Dislocated lens

There are two situations where a lens may be dislocated into the back of the eye.

During cataract surgery, the patient’s own lens may move into the back portion of the eye and become mixed in with the vitreous gel that fills with the eye. If this happens during cataract surgery, the cataract surgeon cannot retrieve the lens or fragments of the lens as special instruments and techniques are required. The patient is usually seen on an urgent basis by the retina doctor and plans are made to remove the lens fragments in the vitreous with vitrectomy surgery, usually within a few days. An artifical intraocular lens (IOL) can be placed in the eye at a later date, after the eye has healed from the vitrectomy surgery.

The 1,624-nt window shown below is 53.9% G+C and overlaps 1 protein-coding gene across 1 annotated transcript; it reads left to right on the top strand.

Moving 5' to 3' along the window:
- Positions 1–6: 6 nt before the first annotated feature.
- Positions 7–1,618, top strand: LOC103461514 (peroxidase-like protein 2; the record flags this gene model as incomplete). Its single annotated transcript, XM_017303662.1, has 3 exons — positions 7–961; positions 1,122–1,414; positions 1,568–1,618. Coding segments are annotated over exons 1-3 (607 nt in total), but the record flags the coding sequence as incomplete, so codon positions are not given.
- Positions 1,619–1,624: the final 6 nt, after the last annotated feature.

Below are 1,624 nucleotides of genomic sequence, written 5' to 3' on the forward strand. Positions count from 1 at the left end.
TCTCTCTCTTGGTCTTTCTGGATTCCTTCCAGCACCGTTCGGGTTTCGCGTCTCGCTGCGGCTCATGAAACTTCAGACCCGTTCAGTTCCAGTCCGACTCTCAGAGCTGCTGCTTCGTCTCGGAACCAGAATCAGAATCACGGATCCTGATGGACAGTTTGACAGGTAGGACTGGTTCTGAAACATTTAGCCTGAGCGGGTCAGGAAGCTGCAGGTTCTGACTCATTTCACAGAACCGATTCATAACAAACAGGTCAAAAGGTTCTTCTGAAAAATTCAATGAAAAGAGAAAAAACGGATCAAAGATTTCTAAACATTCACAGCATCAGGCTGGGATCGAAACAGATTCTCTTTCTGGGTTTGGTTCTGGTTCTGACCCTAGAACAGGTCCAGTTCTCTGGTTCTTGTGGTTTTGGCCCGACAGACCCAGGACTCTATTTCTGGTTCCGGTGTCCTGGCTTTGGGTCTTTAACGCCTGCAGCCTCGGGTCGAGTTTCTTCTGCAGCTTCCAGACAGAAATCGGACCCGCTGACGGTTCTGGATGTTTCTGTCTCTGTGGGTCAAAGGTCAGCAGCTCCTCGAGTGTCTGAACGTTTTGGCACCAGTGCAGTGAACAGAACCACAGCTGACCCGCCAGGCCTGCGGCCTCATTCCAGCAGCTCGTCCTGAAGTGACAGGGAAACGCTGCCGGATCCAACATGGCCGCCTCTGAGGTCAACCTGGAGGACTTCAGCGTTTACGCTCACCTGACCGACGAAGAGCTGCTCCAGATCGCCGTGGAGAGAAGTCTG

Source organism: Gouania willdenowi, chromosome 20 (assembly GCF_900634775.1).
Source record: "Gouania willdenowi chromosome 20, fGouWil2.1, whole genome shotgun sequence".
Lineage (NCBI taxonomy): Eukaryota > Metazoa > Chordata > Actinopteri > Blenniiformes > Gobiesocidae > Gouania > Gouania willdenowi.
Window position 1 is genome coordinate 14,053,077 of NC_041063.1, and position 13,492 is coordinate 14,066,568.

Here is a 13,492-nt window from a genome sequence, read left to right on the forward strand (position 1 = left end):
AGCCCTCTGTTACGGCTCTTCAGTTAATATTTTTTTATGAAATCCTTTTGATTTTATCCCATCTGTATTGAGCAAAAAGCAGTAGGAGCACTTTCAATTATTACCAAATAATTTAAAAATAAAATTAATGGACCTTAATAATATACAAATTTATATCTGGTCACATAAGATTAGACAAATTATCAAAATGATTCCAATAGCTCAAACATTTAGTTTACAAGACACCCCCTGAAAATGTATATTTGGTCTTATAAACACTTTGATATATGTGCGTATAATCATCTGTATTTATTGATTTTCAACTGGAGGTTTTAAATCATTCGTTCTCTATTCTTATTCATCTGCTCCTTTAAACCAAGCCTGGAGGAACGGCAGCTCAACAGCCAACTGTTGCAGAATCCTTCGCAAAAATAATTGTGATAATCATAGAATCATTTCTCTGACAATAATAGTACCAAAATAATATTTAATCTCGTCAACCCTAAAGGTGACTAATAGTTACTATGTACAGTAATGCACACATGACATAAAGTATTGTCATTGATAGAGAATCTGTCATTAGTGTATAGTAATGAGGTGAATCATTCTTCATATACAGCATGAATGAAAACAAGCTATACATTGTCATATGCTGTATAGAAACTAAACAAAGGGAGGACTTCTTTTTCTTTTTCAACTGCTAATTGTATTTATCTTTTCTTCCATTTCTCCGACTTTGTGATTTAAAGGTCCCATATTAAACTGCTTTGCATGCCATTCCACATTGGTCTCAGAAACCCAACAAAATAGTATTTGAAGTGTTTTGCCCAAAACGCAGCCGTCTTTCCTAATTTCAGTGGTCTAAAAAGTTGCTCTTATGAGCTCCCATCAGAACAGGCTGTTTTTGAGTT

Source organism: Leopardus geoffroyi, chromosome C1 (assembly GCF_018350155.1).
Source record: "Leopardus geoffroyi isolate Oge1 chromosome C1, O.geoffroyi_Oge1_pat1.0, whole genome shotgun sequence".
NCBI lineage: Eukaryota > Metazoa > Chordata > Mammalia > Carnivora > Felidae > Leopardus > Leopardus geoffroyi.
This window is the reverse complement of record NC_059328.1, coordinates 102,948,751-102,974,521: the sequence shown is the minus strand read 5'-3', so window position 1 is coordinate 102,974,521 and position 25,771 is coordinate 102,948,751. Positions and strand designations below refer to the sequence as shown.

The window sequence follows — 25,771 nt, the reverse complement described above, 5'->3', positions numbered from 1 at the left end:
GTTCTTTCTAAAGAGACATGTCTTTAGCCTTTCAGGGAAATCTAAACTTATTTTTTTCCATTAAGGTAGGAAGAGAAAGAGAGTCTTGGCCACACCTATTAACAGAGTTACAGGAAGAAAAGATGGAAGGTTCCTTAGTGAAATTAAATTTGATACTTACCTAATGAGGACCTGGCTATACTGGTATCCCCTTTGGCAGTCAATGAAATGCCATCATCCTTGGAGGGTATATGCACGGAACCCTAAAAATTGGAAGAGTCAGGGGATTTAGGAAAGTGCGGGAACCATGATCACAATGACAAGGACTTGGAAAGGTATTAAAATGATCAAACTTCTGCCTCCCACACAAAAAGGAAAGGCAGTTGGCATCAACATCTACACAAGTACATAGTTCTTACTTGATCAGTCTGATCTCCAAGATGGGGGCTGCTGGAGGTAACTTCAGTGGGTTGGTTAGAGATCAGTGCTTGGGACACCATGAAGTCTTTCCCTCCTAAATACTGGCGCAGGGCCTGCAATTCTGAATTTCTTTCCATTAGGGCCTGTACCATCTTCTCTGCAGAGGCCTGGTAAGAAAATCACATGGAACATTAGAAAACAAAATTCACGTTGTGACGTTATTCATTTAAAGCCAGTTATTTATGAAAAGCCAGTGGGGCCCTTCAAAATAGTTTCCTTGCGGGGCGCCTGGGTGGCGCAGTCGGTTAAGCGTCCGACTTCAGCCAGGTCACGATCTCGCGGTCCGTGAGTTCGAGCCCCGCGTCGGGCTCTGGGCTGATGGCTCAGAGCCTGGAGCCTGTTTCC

The second situation is when an artificial intraocular lens (IOL) that has been placed inside the eye with previous cataract surgery tumbles into the back of the eye and becomes mixed in the vitreous gel. In some cases, the lens can be retrieved from the back of the eye using vitrectomy surgery and re-suspended in the front of the eye. In other cases the lens is retrieved from the back of the eye with vitrectomy surgery, removed completely from the eye, and then a new lens is put into the eye. Usually this second new lens is placed in the “anterior chamber” to avoid the lens falling into the back of the eye in the future.